Tag Archives: Woolly Bugger

Balmy Memorial Day Weekend

We all look forward to the official start of the summer season and the beginning of fishing summer 2016. This year we were treated to the impending threat of Tropical Storm Bonnie, which despite of the risk of rain, brought some welcome hot weather to bookend our cool spring. The increasing temperatures livened up the action on the Paulinskill and other Trout streams throughout the preceding week.

Snapping Turtle
Snapping Turtle

Timing

I took off Friday from work and used both Friday and Saturday to work on my house project. Sunday was planned to be the day for fishing, an important choice because it is also the day of parades, limiting the foot traffic on the rivers. On warm to hot days like what the weathermen were predicting, the key to catching fish is to go early in the morning or late in the day. We started around 6AM in order to get in the holes just as the sun was rising.

This time of year, the river offers all the seclusion that you need.
This time of year, the river offers all the seclusion that you need.

Technique

This time of year is always a good time to break out the color green on the Paulinskill and other local waterways. You can use leverage either Woolly Buggers or Trout magnets. Knot Just Flies in Blairstown has even had a few custom flies spun up specifically for this time of year. A four or five weight Fly Rod or ultra-light weight spin tackle is all you will need.

Nice Rainbow caught on a Woolly Bugger.
Nice Rainbow caught on a Woolly Bugger.

Results

The Trout and Smallmouth have moved from there early and mid season holding locations. The heat is forcing them to seek springs, deeper pools and more oxygenated water. Unfortunately, we even noticed some dead Rainbow carcasses; these fish likely expired from the heat.

Nice Smallmouth caught on the tube.
Nice Smallmouth caught on the tube.

Plying the deep pools slowly and areas known to have cooler waters due to overhanging trees and brush yielded results quickly. The stocked Rainbow Trout have grown since they were first put in here; some of them are pushing over fourteen inches. The growth in these Trout is always nice to witness, as the strong ones tend to become holdovers lasting the entire year.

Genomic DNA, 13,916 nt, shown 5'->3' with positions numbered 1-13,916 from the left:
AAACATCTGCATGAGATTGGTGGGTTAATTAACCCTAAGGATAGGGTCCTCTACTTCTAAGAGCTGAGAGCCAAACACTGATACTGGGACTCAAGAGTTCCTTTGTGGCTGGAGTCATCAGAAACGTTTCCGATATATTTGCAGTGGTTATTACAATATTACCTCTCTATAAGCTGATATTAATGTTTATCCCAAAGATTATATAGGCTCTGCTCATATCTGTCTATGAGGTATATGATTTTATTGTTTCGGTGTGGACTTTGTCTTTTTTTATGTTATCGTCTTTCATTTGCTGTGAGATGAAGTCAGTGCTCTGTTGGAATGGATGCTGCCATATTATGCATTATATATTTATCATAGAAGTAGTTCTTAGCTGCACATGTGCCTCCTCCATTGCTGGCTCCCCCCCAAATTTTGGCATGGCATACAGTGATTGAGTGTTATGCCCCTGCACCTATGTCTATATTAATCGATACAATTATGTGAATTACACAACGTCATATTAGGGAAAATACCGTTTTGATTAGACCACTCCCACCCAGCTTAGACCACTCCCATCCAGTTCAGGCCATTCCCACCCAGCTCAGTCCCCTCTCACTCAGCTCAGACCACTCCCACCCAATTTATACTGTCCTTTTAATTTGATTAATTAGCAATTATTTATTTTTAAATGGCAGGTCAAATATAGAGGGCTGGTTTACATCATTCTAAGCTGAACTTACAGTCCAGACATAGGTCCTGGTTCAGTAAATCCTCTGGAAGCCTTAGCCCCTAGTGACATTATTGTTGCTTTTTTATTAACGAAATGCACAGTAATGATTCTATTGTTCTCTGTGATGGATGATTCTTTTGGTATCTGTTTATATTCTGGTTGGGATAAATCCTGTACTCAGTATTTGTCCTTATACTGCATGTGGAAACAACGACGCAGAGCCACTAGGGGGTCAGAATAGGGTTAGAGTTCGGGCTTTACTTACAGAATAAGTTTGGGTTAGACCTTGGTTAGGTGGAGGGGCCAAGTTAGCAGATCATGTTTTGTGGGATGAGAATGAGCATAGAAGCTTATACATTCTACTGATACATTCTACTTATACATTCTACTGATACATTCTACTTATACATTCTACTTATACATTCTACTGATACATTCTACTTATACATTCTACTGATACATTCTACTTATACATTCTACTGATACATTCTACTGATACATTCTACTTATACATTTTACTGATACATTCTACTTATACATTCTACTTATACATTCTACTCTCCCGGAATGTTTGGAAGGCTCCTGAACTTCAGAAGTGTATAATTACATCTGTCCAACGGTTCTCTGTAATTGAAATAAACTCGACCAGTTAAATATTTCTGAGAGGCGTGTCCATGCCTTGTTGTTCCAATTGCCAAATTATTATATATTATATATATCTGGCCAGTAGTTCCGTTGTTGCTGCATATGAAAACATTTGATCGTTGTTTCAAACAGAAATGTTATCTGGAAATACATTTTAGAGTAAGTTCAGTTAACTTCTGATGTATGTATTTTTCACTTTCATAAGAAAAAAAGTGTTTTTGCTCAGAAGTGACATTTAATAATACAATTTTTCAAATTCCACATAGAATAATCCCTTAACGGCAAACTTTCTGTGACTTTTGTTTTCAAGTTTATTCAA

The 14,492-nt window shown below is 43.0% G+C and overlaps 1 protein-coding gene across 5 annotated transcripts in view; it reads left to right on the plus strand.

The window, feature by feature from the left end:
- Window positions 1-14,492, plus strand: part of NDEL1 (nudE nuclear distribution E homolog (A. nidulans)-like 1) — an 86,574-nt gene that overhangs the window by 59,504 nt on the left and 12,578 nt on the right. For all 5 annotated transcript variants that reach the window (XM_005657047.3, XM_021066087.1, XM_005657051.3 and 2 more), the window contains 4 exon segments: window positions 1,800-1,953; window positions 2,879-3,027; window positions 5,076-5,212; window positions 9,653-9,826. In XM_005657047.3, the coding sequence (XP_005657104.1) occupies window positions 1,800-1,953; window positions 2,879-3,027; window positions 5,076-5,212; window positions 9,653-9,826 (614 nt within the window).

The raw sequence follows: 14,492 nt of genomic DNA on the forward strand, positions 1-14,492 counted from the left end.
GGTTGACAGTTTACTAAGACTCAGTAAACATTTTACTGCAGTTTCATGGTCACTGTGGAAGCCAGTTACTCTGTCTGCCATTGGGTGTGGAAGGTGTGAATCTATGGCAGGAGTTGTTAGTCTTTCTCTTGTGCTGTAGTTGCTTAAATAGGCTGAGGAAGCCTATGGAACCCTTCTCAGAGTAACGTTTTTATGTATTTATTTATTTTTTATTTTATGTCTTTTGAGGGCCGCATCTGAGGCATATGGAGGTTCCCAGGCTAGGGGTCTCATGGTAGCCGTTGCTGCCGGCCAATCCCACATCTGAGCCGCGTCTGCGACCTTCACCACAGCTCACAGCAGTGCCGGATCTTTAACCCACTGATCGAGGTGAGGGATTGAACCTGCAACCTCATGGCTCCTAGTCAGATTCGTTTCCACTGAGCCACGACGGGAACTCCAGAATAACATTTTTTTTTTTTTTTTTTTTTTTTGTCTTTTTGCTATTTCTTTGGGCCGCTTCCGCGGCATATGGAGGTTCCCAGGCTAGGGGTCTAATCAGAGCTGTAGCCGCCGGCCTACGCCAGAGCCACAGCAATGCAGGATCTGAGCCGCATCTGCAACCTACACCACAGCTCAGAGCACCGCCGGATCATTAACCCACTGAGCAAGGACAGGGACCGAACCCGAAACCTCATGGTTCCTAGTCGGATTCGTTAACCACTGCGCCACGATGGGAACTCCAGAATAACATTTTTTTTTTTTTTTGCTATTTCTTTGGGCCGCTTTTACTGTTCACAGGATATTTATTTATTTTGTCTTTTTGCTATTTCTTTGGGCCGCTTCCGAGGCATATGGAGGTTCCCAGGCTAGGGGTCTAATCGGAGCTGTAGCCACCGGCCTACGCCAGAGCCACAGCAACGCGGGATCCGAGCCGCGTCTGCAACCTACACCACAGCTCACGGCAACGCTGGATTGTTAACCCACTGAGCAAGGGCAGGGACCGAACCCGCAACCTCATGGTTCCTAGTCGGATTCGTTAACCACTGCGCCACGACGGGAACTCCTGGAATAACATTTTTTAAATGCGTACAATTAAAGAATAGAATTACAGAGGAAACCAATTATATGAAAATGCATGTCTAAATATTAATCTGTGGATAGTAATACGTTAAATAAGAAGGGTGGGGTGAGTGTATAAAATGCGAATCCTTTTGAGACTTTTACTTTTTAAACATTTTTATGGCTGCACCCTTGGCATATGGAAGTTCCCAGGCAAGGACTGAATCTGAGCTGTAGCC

All of the spring 2016 broods are growing up!
All of the spring 2016 broods are growing up!

Some of the Smallmouth are still watching nests in the river; others are firmly in post spawn hunger mode now. The Smallmouth Bass in the river were sitting in more oxygenated and cooler pools. Looking for the bubbles in the current was a good indicator of potential holding locations. Mark also found that locating a nest was they key to landing a large one.

Formerly a stocked Rainbow that is now growing well.
Formerly a stocked Rainbow that is now growing well.

Let’s all pray for cooler and wet weather to keep the water comfortable and the fish eating.

A fawn hiding on an island in the river.
A fawn hiding on an island in the river.

End of Summer 2015

The summer of 2015 commenced as a cooler than average summer trailing a long, cold and snowy winter. In fact, due to the weather we experienced, Rainbow Trout have been taken from the Paulinskill throughout the summer. Since mid August, a significant heat wave combined with a lack of rain has reduced river-fishing opportunities. These conditions will improve once the fall rains commence. In the meantime, fishing for warm water species early in the morning or late in the evening remains quite productive.

Sunfish, palm sized delight.
Sunfish, palm sized delight.

August Doldrums

To celebrate the conclusion of this summer and the beginning of, “Cast and Blast Autumn 2015,” we of course, went fishing. This time of year, I cannot stress enough the importance of waking up before dawn and wetting your line by sun up. With Mark still driving from Morristown, I headed over to Dale’s Market in Blairstown for one of their famous breakfast sandwiches. After consuming this delicious creation and 16 ounces of fresh coffee, I hopped in the FJ and headed north to the river.

Crappie that came over the dam.
Crappie that came over the dam.

This morning was to be an epic day of catching warm water species in the Paulinskill. I have often said, the Paulinskill holds a seemingly unbelievable biomass. This morning was a strong confirmation of my previous statements. Mark and I caught the following species in multiple: Crappie, Smallmouth, Sunfish, and Largemouth Bass. They were caught consistently until around mid day. In this river, the fish may not grow the largest but there are a plethora of them.

The Epic Battle

Throughout the summer, these electronic pages have catalogued the pursuit of Smallmouth Bass in the rivers of Warren and Sussex County, New Jersey. Of the countless hours I have put in pursuing the scrappy fighters, the four hours on Saturday were highly rewarding.